In a relational setting, when the underlying MDP space implied by the full instantiation of the representation is potentially huge, a good initial envelope is crucial. It determines the quality of the early envelope policies and sets the stage for more elaborate policies later on.

To cope with this problem, we have identified a technique called equivalence-class sampling. We partiiton into equivalence classes the actions that produce similar effects on the properties of the variables in their scope. Then, the initial can be constructed chaining forward only a sampled action from each class. The sampled action is representative of the effects of any action from that class. Sampling reduces the branching factor at each step in the plangraph, so significantly larger domains can be handled.

The following figure shows a blocks-world arrangment (a), and the graph showing the relations that blocks 1 and 7 participate in (b). Blocks 1 and 7 are equivalent since their graphs are identical. The nodes in the graph different sizes to represent the labels for different object types: small circles for blocks, medium circles for colors, and a big circle for the table.

A relation graph
showing two equivalent blocks

Formalizing Approximate Equivalence

If collapsing equivalent states together can help to speed up planning, then condensing ``approximately'' equivalent states should help even more. In this section, we take a look at some possibilities for defining approximate equivalence of states.

Another possibility to pursue is the use of a kernel to help decide when two graphs are approximately the same [3][4]. Consider the case in which two states have different numbers of objects, but they agree on an important, local substructure. It would be useful to consider them equivalent. A kernel-style approach would provide a vocabulary of components for graph similarity different than that provided by the relations in the basis set.

Extension to Variable Levels of Abstraction

Our model of time is extremely simple. Actions take a unit of time, and they are executed in sequence. A more realistic approach would consider uncertainty in action duration and action concurrency. How this would be formalized in the REBP formalism has yet to be considered.

Another current shortcoming is that we consider all of our actions at a fixed level of resolution. Reducing the size of the action space can only help so much; if the plan is too long, it can still be difficult to find a solution, even if the actions are few. Forward-chaining search will never scale to long plans with many steps because of the inherent branching factors involved. We would be more flexible if we could consider hierarchies of plans. If a plan is becoming too long at our current level of resolution, we need to bump up to a level that lets us solve an abstracted plan with fewer steps. This seems like another place in which to use our idea of basis set of relations to guide a Sacerdoti-style hierarchy of abstractions  [5].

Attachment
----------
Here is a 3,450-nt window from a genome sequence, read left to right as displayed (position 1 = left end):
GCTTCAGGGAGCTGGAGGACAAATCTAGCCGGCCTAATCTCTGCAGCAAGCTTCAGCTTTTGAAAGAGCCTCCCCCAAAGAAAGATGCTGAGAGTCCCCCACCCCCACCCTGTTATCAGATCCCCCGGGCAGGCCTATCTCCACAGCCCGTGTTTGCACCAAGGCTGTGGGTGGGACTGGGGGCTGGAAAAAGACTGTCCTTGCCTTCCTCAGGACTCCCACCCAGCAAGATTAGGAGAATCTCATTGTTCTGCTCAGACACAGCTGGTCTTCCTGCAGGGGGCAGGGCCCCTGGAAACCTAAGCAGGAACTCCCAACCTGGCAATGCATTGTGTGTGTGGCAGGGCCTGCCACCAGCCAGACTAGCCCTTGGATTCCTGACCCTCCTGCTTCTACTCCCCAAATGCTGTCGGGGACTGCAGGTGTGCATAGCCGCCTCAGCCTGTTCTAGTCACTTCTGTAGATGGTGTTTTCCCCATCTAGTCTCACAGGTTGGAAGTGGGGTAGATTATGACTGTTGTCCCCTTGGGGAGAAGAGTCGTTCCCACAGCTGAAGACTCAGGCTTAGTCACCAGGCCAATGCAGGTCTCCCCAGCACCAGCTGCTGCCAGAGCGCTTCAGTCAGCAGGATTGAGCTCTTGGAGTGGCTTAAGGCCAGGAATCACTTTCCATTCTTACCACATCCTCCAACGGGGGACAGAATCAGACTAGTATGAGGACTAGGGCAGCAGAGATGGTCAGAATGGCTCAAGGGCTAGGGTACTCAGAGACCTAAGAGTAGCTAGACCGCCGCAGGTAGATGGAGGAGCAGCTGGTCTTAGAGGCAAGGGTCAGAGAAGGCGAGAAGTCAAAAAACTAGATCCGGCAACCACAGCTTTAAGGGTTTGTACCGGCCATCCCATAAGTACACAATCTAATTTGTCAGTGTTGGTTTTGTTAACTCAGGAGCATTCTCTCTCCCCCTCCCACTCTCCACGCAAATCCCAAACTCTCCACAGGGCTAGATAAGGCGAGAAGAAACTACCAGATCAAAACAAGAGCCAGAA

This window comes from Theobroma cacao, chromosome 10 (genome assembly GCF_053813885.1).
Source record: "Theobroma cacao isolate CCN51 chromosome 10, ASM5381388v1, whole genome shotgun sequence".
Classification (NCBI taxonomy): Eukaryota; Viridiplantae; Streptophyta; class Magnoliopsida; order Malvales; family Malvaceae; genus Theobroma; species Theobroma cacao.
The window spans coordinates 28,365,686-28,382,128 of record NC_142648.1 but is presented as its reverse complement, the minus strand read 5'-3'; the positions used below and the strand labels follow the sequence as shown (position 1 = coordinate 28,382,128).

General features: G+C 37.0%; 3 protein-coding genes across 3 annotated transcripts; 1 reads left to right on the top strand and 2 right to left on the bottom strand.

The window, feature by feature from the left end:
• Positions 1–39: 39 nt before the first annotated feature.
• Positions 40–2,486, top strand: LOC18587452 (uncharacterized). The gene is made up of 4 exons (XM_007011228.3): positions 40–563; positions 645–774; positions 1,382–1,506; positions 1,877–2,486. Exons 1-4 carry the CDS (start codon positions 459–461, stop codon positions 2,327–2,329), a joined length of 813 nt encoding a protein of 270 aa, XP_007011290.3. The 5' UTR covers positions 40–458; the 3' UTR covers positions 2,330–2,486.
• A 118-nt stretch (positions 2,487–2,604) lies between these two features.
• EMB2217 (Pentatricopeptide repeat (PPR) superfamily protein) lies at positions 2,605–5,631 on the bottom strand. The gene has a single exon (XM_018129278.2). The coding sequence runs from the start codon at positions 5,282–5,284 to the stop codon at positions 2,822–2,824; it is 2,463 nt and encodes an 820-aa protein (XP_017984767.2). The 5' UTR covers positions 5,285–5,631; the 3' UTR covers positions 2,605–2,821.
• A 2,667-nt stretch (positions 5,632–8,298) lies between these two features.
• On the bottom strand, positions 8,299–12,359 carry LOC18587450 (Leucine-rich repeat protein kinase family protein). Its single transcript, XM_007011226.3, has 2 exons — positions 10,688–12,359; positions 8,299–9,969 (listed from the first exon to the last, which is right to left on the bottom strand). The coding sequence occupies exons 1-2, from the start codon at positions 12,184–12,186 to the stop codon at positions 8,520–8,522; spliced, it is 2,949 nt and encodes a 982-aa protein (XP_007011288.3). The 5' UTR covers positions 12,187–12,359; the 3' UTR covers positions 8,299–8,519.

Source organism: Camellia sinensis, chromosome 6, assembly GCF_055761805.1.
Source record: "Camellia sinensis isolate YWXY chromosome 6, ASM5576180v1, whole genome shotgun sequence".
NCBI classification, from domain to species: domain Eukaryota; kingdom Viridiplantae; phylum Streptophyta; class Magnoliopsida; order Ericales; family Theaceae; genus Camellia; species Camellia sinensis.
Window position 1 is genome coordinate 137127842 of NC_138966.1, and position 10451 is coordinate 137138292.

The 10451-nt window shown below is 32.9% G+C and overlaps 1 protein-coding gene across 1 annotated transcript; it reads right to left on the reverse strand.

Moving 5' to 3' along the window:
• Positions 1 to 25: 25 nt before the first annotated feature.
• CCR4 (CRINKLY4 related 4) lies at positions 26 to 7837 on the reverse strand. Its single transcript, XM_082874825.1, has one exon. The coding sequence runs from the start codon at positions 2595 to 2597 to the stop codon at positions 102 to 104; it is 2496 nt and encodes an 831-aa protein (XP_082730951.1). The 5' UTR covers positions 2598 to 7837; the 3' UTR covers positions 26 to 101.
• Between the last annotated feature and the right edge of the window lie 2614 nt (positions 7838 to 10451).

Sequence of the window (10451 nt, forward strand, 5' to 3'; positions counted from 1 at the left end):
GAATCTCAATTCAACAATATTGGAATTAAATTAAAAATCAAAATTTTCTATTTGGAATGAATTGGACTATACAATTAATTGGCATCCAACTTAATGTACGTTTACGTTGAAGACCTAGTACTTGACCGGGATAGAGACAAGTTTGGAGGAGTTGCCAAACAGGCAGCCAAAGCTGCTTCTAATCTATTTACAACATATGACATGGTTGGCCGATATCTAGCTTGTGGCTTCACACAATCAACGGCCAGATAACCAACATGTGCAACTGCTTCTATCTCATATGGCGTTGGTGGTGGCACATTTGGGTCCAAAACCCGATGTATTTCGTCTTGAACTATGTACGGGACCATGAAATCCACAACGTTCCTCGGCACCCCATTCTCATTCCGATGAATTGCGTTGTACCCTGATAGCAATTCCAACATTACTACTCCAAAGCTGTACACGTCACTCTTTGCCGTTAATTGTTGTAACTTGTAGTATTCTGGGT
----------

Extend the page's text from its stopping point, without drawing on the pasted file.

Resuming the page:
A fundamental problem in AI research is identifying the proper level of abstraction for decision-making. Sometimes, decision-making at the level of motor movements is appropriate; other times, we want to plan at the level of moving batallions from one place to the next. The proper choice of abstraction level greatly influences our chances to compute a solution effectively. It is obvious that learning and planning need to happen at all of these levels. The question is how much the abstract levels need to know about details at the lower levels, and, how best to combine information across levels.

To extend envelope-based planning to hierarchical planning in very large domains, we hope to use the same techniques (that is, those that let us choose whether to explore additional parts of the state space) to also estimate the utility of seeking more detail from an abstract action. Usually, we want to plan at the most abstract level, because this lets us take bigger steps in time; sometimes, however, we need to move to a greater level of detail in order to resolve uncertainty. These techniques are fundamental for flexible planning and acting in large domains.


[1] Natalia H. Gardiol and Leslie Pack Kaelbling. Envelope-based Planning in Relational MDPs. In Neural Information Processing Systems 16 (NIPS*2003), Vancouver, Canada, 2004.

[1] Gardiol, Natalia H. and Kaelbling, Leslie P.. Envelope-based Planning in Relational MDPs. In Advances in Neural Information Processing 16 (NIPS 2003), 2004.

[2] Thomas Dean and Leslie Pack Kaelbling and Jak Kirman and Ann Nicholson. Planning Under Time Constraints in Stochastic Domains. 1995.

[3] David Haussler. Convolution Kernels on Discrete Structures. July 1999.

[4] Thomas Gartner and Kurt Driessens and Jan Ramon. Graph Kernels and Gaussian Processes for Relational Reinforcement Learning. In Thirteenth International Conference on Inductive Logic Programming (ILP-2003), 2003.

[5] Earl D. Sacerdoti. Planning in a Hierarchy of Abstraction Spaces. pp. 115-135, 1974.

horizontal line

MIT logo Computer Science and Artificial Intelligence Laboratory (CSAIL)
The Stata Center, Building 32 - 32 Vassar Street - Cambridge, MA 02139 - USA
tel:+1-617-253-0073 - publications@csail.mit.edu
(Note: On July 1, 2003, the AI Lab and LCS merged to form CSAIL.)